Episode 8

November 27, 2023


Coexistence Storytelling

Hosted by

International Wildlife Coexistence Network Josh Adler
Coexistence Storytelling
For the Wild Ones
Coexistence Storytelling

Nov 27 2023 | 00:32:23


Show Notes

Like the living world, storytelling evolves too. But how do stories help us evolve our relationship with nature?



Academy-award winning producer of My Octopus TeacherThe Letter: A Message for Our Earth, and Founder of the WaterBear Network, ELLEN WINDEMUTH.

Music Credits:

For the Wild Ones Theme by Priya Darshini

Meditation in Nature by UNIVERSFIELD

View Full Transcript

Episode Transcript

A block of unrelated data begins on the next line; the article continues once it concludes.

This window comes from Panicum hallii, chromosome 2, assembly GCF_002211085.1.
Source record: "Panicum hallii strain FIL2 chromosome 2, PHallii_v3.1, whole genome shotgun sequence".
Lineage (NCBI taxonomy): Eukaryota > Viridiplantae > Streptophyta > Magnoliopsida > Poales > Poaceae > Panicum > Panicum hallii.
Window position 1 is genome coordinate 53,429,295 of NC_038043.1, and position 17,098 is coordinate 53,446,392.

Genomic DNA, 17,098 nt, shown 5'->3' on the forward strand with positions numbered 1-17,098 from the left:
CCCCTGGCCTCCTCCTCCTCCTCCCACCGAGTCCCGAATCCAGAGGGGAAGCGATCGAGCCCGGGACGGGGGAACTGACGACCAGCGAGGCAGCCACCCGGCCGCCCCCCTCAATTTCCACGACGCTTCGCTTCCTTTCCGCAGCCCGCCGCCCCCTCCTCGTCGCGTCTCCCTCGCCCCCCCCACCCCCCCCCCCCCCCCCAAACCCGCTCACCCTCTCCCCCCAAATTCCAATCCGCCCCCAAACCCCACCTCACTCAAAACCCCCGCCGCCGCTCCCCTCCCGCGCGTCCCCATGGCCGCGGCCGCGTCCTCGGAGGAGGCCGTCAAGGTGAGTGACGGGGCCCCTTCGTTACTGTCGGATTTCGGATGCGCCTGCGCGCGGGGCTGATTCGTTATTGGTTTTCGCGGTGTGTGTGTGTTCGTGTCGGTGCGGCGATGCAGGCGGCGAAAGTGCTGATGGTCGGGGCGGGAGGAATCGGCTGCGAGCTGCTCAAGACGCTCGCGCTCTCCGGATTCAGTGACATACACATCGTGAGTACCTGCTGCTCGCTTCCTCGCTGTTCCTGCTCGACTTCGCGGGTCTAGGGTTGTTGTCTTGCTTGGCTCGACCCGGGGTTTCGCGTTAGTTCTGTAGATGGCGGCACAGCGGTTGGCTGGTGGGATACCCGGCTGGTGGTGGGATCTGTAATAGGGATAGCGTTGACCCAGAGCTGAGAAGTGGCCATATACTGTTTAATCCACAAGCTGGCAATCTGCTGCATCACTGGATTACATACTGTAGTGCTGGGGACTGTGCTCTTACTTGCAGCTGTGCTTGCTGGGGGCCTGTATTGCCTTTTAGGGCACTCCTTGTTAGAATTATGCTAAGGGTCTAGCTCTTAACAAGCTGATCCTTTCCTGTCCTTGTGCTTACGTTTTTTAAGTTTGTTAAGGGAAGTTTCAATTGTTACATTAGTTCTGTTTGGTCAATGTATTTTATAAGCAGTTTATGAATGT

[00:00:00] Speaker A: You. [00:00:03] Speaker B: How can storytelling create change? What's it like to watch a film with 28,000 people? And how can the film industry spread the message about coexistence? We're about to find out on this. [00:00:17] Speaker C: Episode of for the Wild Ones. [00:00:25] Speaker A: Close. [00:00:26] Speaker C: This podcast is brought to you by. [00:00:28] Speaker B: The International Wildlife Coexistence Network. Hi, I'm your host, Josh Adler. Thanks for listening. We have an exciting guest with us today, a hero in my world of storytelling, journalism, and documentary filmmaking, Ellen Vindemuth, founder of the Water Bear Network, a Netflix for the Planet, as well as an Academy Award winning producer of my Octopus Teacher, a film that I love deeply. But that's only the tip of the iceberg with Ellen. She's produced hundreds of hours of wildlife films. She's supported filmmakers from around the world, and she continues to innovate with films like the Letter, A Message for our Earth, starring six people from different nations experiencing the challenges of climate crisis, who all go to meet the Pope. Yes, the Pope. [00:01:26] Speaker C: You can't hear. I'm doing a little bit of a stretch, which I feel is really necessary in terms of keeping the blood flowing. There's a Netflix series about the blue zones and centenarians. There's the uphill walking that they do every day. And it just made me so depressed for my very fortunate, privileged life of doing work in front of a screen. But at the same time, there's this incredible downside of just sitting all day. [00:01:55] Speaker A: Good point. [00:01:55] Speaker C: It's a point, actually, about reconnecting with nature in terms of our evolutionary attitude or habits, towards movement, towards being out in the world, rather than stuffed away in ourselves or caves. I'm wondering, how do you stay connected in your daily life, in your daily routines or habits? What keeps you connected to nature and your environment? [00:02:21] Speaker A: I think probably two very important things. One is I have two dogs and four cats. So I communicate with my friends, my animals, every single day, and I live with them because I work from home now. I find that super important. AnD the second thing is, I do make a point of going outside. I live next to a forest. And the thing that keeps me most balanced is actually just, especially at this time of year, take some earth and leaves into your hands and stick your nose in, because our olfactory sense immediately resets us when we're in nature. So you have this very close connection between what you smell and your brain, and it's a reset that is very easy and very effective. [00:03:08] Speaker C: Do you feel like the more that you get your hands and kind of nose into the soil, and the earth, the more you are enlivened, or do you feel like it's sustaining a certain level? [00:03:24] Speaker A: It certainly is important to do it regularly. The other fun thing that I just heard is we don't have one nose, but we actually have two nostrils that work independently, just like both eyes. They work independently from each other, which I think is really fun. When you explore the olfactory sense, I think it's important to do, if you can, every day, and if you can't get out of your car and walk in the woods for half an hour, just go outside and at least smell something and remind yourself. And it also changes the way you look at things suddenly, once you smell these leaves, you look at a tree and you go, wow, what a beautiful shape this tree has. Or when the tree is devoid of leaves, the shape of the branches is unbelievable. So much beauty in nature without anybody seemingly having to design anything. Right? So I do think it's important, and you have to do it on a very regular basis to stay connected. [00:04:26] Speaker C: There's this deep aspect of storytelling in what you're saying about the shapes of trees and our senses, our eyes, our nose, our nostrils, how they operate individually, but then arrive at some common narrative. Oh, this is an orange. Oh, this is a leaf, or this is a tree. How is it that we craft these narratives of our world, and then how do we share these stories in a way that makes our lives more meaningful? [00:05:04] Speaker A: When you think about the wildlife genre or the natural history film and the way it's evolved, that storytelling has been evolving for 50 years from being something with voice of God, crappy cameras at the time, filming things that were very, very slow up to what you now find the BBC can come up with, like their new series on Netflix. There's a big evolution in the genre, but the films that worked best for me were small stories that started in a small place with an interesting human character who was interacting with animals and nature. Those films seem to work best for audiences, and I think I'm exactly that audience, because people like immersion. I don't think people like being taught or spoken at instead of being taken on a journey. [00:06:02] Speaker C: Can you give an example of an immersive film that's either influenced you or one of your own? [00:06:08] Speaker A: There were many, and the obvious one is my octopus teacher. But I would also say I take no credit for having crafted the film that way, because it just happened to be a story that happened to us. But the reason why the film works is because it's about one man in a very small community that's part of a beautiful natural habitat, Kelp Forest, who has an extraordinary experience with an octopus. I think that spoke to so many people in so many ways, because Craig himself has so much integrity as a storyteller and therewith as a character in the film. But there are other films that I think have been similarly interesting. There was an extraordinary film about a man who was really good friends with turkeys. He's a turkey dude. And I thought that was interesting. Like, look at that man's world. And then I remember seeing an Australian film about a man who was really good friends with chickens. He was super depressed until he moved out of town, and then he became super good friends with chickens, and he had a lot of chickens around. Just exploring the world of people who are desperate for that connection is really helpful for all of us, because I think we're just as desperate. [00:07:27] Speaker C: Interesting how it seems like we do need that human character in there. Can you think of examples where the animals are character enough? [00:07:39] Speaker A: I've worked on films like that. Generally, films work where two animal characters are in conflict with each other. Maybe they're rivals for the same female or they're rivals for the same habitat. There's lots of interesting films done with warring lion prides. Or I did a very funny film one time with Probosa's monkeys called the biggest nose in Borneo with Michael Wong. He was the director of the film. And it was a really fun film where no human was anywhere in the film. So I think they can be done. I think they happen. It's just that you do have to draw the line and not make too many assumptions, because the science has to be correct. You must not make these animals look too human. But it's fun. And I think people like watching those things. I think people love watching different species interact with each other in an unusual way. Right. I think people find it really interesting because we're not in the wild, and we don't have the luxury of just sitting in a spot and watching animals all day. But animals of different species interact in quite extraordinary ways. And, of course, it's very heartwarming to see when they are nice to each other, when they're good to each other, when they defend each other in various ways. I think those things are fantastic. I don't know if you know Nan Hauser, but she's a whale scientist, and Nan had an extraordinary experience where a hammerhead shark was swimming towards her, and it was a very large hammerhead, and that Hammerhead was not being playful, and she was saved by a humpback whale. I find that amazing things like that are indefinitely fascinating. And I think I'm not the only person who's indefinitely fascinated with these kinds of acts of kindness or acts of foresight or strategic moves that animals make that humans assume they are unable to make cognitively. [00:09:46] Speaker C: It's something that the film world has revealed to humanity in this incredible way, to make the intelligence of wildlife around us visible in ways that constantly transcend our expectations. [00:10:01] Speaker A: And I think that's where it's at, right. I think that's where we want to be. I'm sure that these BBC series do really well. They use fantastic graphics, and I call them chocolate box films, right? It's like having a big box of chocolates. And here's one habitat, there's another habitat, there's one species, another species. There's this incredible money shot, then there's another sunset. They're beautiful, then they're graphics, and everything works together, but it doesn't feel like I'm in that world. And it also kind of feels like having eaten a whole box full of chocolates, you sort of feel a little bit like, don't know how well that fits with what I really wanted. Right. [00:10:44] Speaker C: And yet, speaking from personal experience with wildlife filmmaking, something that's not the chocolate boxed variety, that maybe offers a little more spinach, as we say in the film world, difficult to get out through networks, get out to larger publics, because maybe they're considered more niche. It's a less successful format if it's maybe more focused on human wildlife relations. But you've been able to get those more sophisticated stories out there that aren't full of million dollar graphics or endless sunset shots. How have you been able to get those stories out? [00:11:24] Speaker A: I think there's only one reason for that, and that is tenacity. Because I had a company that I built, I had a company behind me. It allowed me the time to go from broadcaster to broadcaster, from platform to platform, and just talk to people and talk to people until they said yes. What it means, really, Josh, is there's no easy way of getting those films done. The problem a lot of filmmakers have who are capturing the absolute right stuff, the greatest material, is they don't have the budgets to compete with large broadcasters and platforms. They don't have a Disney budget. Right. They don't have a BBC budget. So very often, for quality reasons, broadcasters turn them down. And the second big problem for people who are making these very special films is post production, and people are generally not given enough time to edit these films to the perfection they need to be edited at. But I had a lot of sleepless nights because you have to work really hard not only on making them, but you have to work really hard on getting them broadcast or streamed. [00:12:37] Speaker C: You've produced over 500 hours of films and series. You had extraordinary opportunities to travel, and I'm wondering if you could just share some of your favorite encounters with wildlife. [00:12:50] Speaker A: Well, in a way, my business partner, Allison Bean, she was our head of creative at off the fence. She did a lot of the location work because I had three children. So she has had a lot more encounters than I have. But of course, I've been on location a number of times, and my favorite trips were always Africa trips because it's just so extraordinary. It really feels like this is probably where we all come from. That's how strongly I feel about it. It just is unbelievably uplifting and familiar. And encounters I had, there were many. I remember just sitting under a tree and, I don't know, minding my own business, and I look up and there's this huge male giraffe looking straight at me with his head very close to my face, because he was just curious. And it was such an interesting encounter where you see the intelligence in those eyes, and you see so much more than people think when they think about, oh, a giraffe. I had a really scary encounter once with the male baboon. I had a pretty scary encounter with a rhino. I've also, because I had a shark period in my life where I was working on a lot of shark films, looking into the eye of a great white shark is really, really interesting as well. You just don't forget those moments. They're really electrifying. A male lion, when they look at you, they look straight into you in some crazy way, and it's a deep, primal connection. [00:14:34] Speaker C: Do you have any sense of maybe, what would they be saying to you? What would they be perceiving in that look, that shark or that lion or that giraffe? [00:14:45] Speaker A: They would maybe be perceiviNg, what is this very unpleasant smelling alien doing in my habitat? [00:14:57] Speaker C: Ah. I feel like that when I have house guests over sometimes. It is primal. [00:15:05] Speaker A: Look at you, like, whoa. I felt that, too. I thought, yeah, I know they must find it really a stretch to figure out why I'm here, but I really want to be here. Yeah, that's sort of the feeling I got. But there's also something much deeper, which is animals have consciousness, and I have consciousness, and I believe we share that consciousness. And I think any scientifically endowed person will now be horrified, but I think it should lead to our reconsidering the legal status of animals. I think that animals should be classified legally as non human beings. I think they're beings, and I think we share consciousness. And I think the reason why so many animals are now being lost and going extinct is because people still believe that animals are things on similar level, but they're not. [00:16:02] Speaker C: Well, there are certainly a lot of folks who would agree with you, and some of those folks are also lawyers who have been attaining rights. I think we recently had rights granted to whales, and I know we're seeing some rights granted to mountains or waterways as a nature rights movement. [00:16:25] Speaker A: There's also, I believe, a gorilla named Coco, who was classified successfully as a non human being. I think we should do much, much more work on that. And speaking to any wildlife filmmakers I can, I really would like to encourage people to help us get animals classified, make films so that people do realize they're not things and we're not separate from them. We share the same consciousness, and that legal classification could help us really get us pretty far in terms of preserving biodiversity. [00:16:57] Speaker C: I couldn't agree more. I want to dig into this connection that you're drawing between filmmaking, storytelling, and impact. You said that making films helps people realize. And then how does that help actually change our world? [00:17:12] Speaker A: Well, I think you need more than watching a good film to have impact. And I think that that's the frustration of a lot of natural history filmmakers today. Your film, if it's put on a big platform like Netflix, it's consumed, and then your moment of engagement is over, and then you go watch something else, right? Then you'll just switch channels and go watch something entertaining. And the issue is, I don't really think that films are very effective for any great breakthroughs in policy making. I think a national history film has to be accompanied by a deliberate, robust campaign for which there are people who do nothing but that, right? There are people who are campaign producers, who work alongside natural history film producers to run this campaign across all media, right? To get people thoroughly conscious and give them access to tools. Because when you see a film, you don't really have access to any tools. You maybe get a website at the end in the credits. [00:18:15] Speaker C: So this leads us to Waterbear Network, which you've created, which provides a platform for filmmakers around the world who maybe wouldn't have their films out there, but also connects their films to organizations that are doing work on the ground for conservation, for social change. Can you tell me about how you've seen Water or Bear Network carve out its place within the viewing world and provide new opportunities for filmmakers? [00:18:44] Speaker A: Sure. With my team at the time at off the fence, and with Craig Foster, actually the main character in my Octopus teacher, we felt we should start a digital network to future proof ourselves against what was going to happen, which is pretty much exactly what's happening now. And we felt that people were not aware enough of what NGOs are doing in the field to help conservation and to encourage communications about things like climate change or pollution or loss of biodiversity. So that's why we onboarded 140 NGOs onto water bear, each with their own bespoke page. Like, yeah, I'm not going to name any, because otherwise people will be upset. [00:19:34] Speaker C: You can name us, we're there. The International Wildlife Coexistence NetwoRK. We're there. We have our page and we're really happy to be part of platform. It's provided us a great opportunity to have a place to share content with people who probably care. [00:19:51] Speaker A: Thanks so much for saying that. NGOs can have their own bespoke page like you. They can put up their printed articles, they can put up their videos, and our viewers can connect via a film or directly into this page. And I'm trying to simply, with waterbear, we're really trying to close the circle and say, for us, it's not about getting ratings, for us, it's not about eyeballs or ad revenues. We would really like to give people tools, and we want to give people the possibility to do much more than watch. We'd like them to watch and do at the same time. So we've built the network so that you can watch a film, but you can also, at the same time, investigate. Have a look at the Jane Goodall foundation, or have a look at you guys, or have a look at what WRI are doing. And that's only the first step. What we really are planning to do more of is run campaigns off of waterbear, so that Waterbear shows the film, but also campaigns at the same time. We've done that with Nikon once, and we've also done it with a film called Slay, about how animals are used by high fashion brands, which is a pretty enlightening film. So we're trying to connect everything, the filmmaker, with the platform, with the NGO, with the brand sponsor, with the campaign, and everything going to the viewer. At the moment, we're in 194 countries. We're free. So it's really important to say you can download Water Bear for free. You can watch it for free. You can go to the website and watch as many films as you want for free. We're also on a bunch of fast channels and we're going to increase our presence on fast channels. And for people who don't know what fast channels are, it's free ad supported television. So I think we're in twelve territories now on Samsung and LG and Rakuten. [00:21:54] Speaker C: That sounds like a lot of work to get to where you are. And I know there's so much more to be done. I'm sure you feel that way. [00:22:01] Speaker A: So much more to be done because I think our audience is now around 3 million in total. And our researched audience is 100 million people. That's what our research says, that about 100 million people would theoretically want to watch it. [00:22:17] Speaker C: And to go back to the campaign that you've recently done with Nikon and then the film Slay, can you point to some aspect of the results that you saw from doing those campaigns? [00:22:29] Speaker A: Well, with the film Sleigh, they're working really, really hard on changing policy to force fashion brands to treat animals in a humane way. With another film, we achieved a policy change on air pollution and with Nikon, that's really ongoing work, having people get into the wild and having people in these remote areas protect their areas from pollution. We have had some really good successes and I've worked on a whole bunch of films that have shown that a campaign makes all the difference. We made a film, and this was still in my old job at off the fence. We made a film with Pope Francis about climate change, and that film was screened to 30,000 different Catholic communities all over the world and broke a Guinness record last summer when it was shown at the Youth Climate Forum. They streamed it to over a million people live, and about 30,000 people were in the live audience. So there's a lot more you can do when you're campaigning than if you just go through. And you'll know this better than anybody, Josh, when you go through the years of pain and hardship to get a film made and then you sell it off to a couple of broadcasters and that's. [00:23:47] Speaker C: They. They lock it away in their vault and nobody else can use it. It really points to this need for kind of community screening, licensing, so that filmmakers and people working with filmmakers to do impact campaigns have access and can bring audiences to screenings or share their films. [00:24:07] Speaker A: Yeah. You may also have noticed that post COVID people really love live events in their community. They love to go to live events and experience these things together. I've been to a couple now in this past year. They move mountains. They really are important people together physically in one room, watching, as I did, I watched a really beautiful film about Romania, the biodiversity of Romania. And it's just amazing to see what happens as a result. [00:24:39] Speaker C: And the film acts as the kind of fire in those events for people to gather around and then discuss, make connections, bond over. It is this primal thing of kind of people gathering around the fire and storytelling. [00:24:55] Speaker B: Yeah. [00:24:56] Speaker C: And congratulations on the Guinness record. The letters of beautiful film. Yeah. It highlights the adventures of people from six different countries who get to go meet the Pope, and they're each trying to save their land, their homes from climate change. When I look at some of the films that you've produced, a mind for nature. Wild Europe into China's Wild heart. Wildest Africa. Ocean voyagers. Rivers of giants. Feast of Predators. Now, I know you're an executive producer on a lot of these, which means that you're supporting the field team. You're supervising, you're providing resources. But when I look at these films, you have focused on a lifetime of investigations into coexistence and living in right relationship with our natural world. And you've told stories that move between different societies and cultures and bridge gaps between the societies and cultures. And I'm wondering, what do these ideas, coexistence, living in right relationship? What do they mean to you? [00:26:05] Speaker A: I'm busy with them constantly. And the titles you mentioned were done, most of them, I think, for either discovery or National Geographic. So they had to fit a certain formulaic kind of pattern. And now that I'm not working for National Geographic or discovery anymore, and also the market has just moved further down the line, a lot further down the line, I think constantly about which story could really bring home to people's hearts the need for us to consciously coexist with animals and with nature and the need to kind of become conscious with any moment we can on how enjoyable that is and how much future there is in that for us and how much happiness there is in that for us. So I'm always, always talking to people. Now, of course, filmmakers much younger than myself, I love to hear their ideas and how they want to tackle this subject. [00:27:05] Speaker C: What are you hearing from young filmmakers? Are they concerned with coexistence in their storytelling? [00:27:10] Speaker A: Yes, they're really concerned with coexistence in their storytelling, and they're really concerned with mental health among their peers. And I think there's really a joining of people realize it's really important for our human mental health to be close to animals, and coexistence has never been more important, but it's also never been under more threat than now. [00:27:34] Speaker C: Are there particular voices that you feel need to be uplifted and heard right now so that that understanding can manifest in the world? [00:27:44] Speaker A: Yes. I think that we're not listening enough to indigenous people, and you may hear that a lot these days. People are mentioning this very often. But I had an experience in our Pope Francis climate change film. There is an Amazonian chief who. His name is Chief Dada. He's incredible, and he's galvanized a force of 65 people to basically police his area and keep illegal loggers out, and also the people that are trying to do illegal mining. He's been incredibly dynamic. And I got a call a few weeks ago saying, hey, Ellen, because I live in a village just north of Amsterdam, and they said, chief Dada's here on a fundraising trip. He wants to pop by your garden. So he popped by my garden, and we sat, because I have a tiny little pond. And I just had an hour of sitting with this man, this incredibly dynamic statesman. I guess he sort of has the profile of a statement next to my pond and just talking about what he saw. And I realized if we only could sit more with people who have this incredible depth of knowledge, we would know so much more, so much more quickly, and we would be able to act far more quickly than we are right now. So I really hope that more people are finding that having conversations, especially listening to indigenous people and their perspective of humans and animals and nature, I really hope there's more of that, and I hope there are more films about that. [00:29:26] Speaker C: It's such a beautiful image of the two of you sitting there in front of your pond. [00:29:32] Speaker A: He enjoyed the fish and the tiny minnows, and he was watching the insects. And it was just a completely in the moment hour with him. We weren't talking about, hey, who are you fundraising from? Or where do you have to speak? And do you have to go on to Brussels? We didn't talk about anything like that. We just talked about then and there what he loved. [00:29:54] Speaker C: It's such a timeless moment. You put me right there next to you. I'm there, right? Yeah. It brings up this notion of what we do as storytellers, that whether our characters are human or non human, the audiences are human, that there is this conversational aspect to storytelling, that we're passing knowledge or experience and feelings, that we're passing these things along to each other across generations, across time. That is a really special thing to be a part of. [00:30:35] Speaker A: Yeah, very true. And we will have these films on file digitally. I think that's incredibly important. I think what we're doing is incredibly important. And what we're doing for our children and their children is really important. And continuously seeking out this subject of coexistence and this dialogue with all the beings that share universal consciousness, it's really, really important. And I hope more people dedicate their lives to it, because it's now under siege more than it's ever been. It's only human nature. Now that we know how threatened biodiversity is and how threatened our own diversity is by climate and everything else, right? Climate, pollution, war, ridiculous American politics, et cetera, that's when things become really precious. And when things become really precious, you become conscious and you really start celebrating it. So I'm definitely celebrating it every single day. [00:31:36] Speaker C: Well, thank you for all your work, and thank you for continuing to celebrate the complexities, the challenges, but also those moments of connection. [00:31:56] Speaker B: Thanks for listening to this episode of for the Wild Ones. We've got more great conversations coming up. And if you're interested on learning more about coexistence and the coexistence movement, go to wildlifecoexistence.org.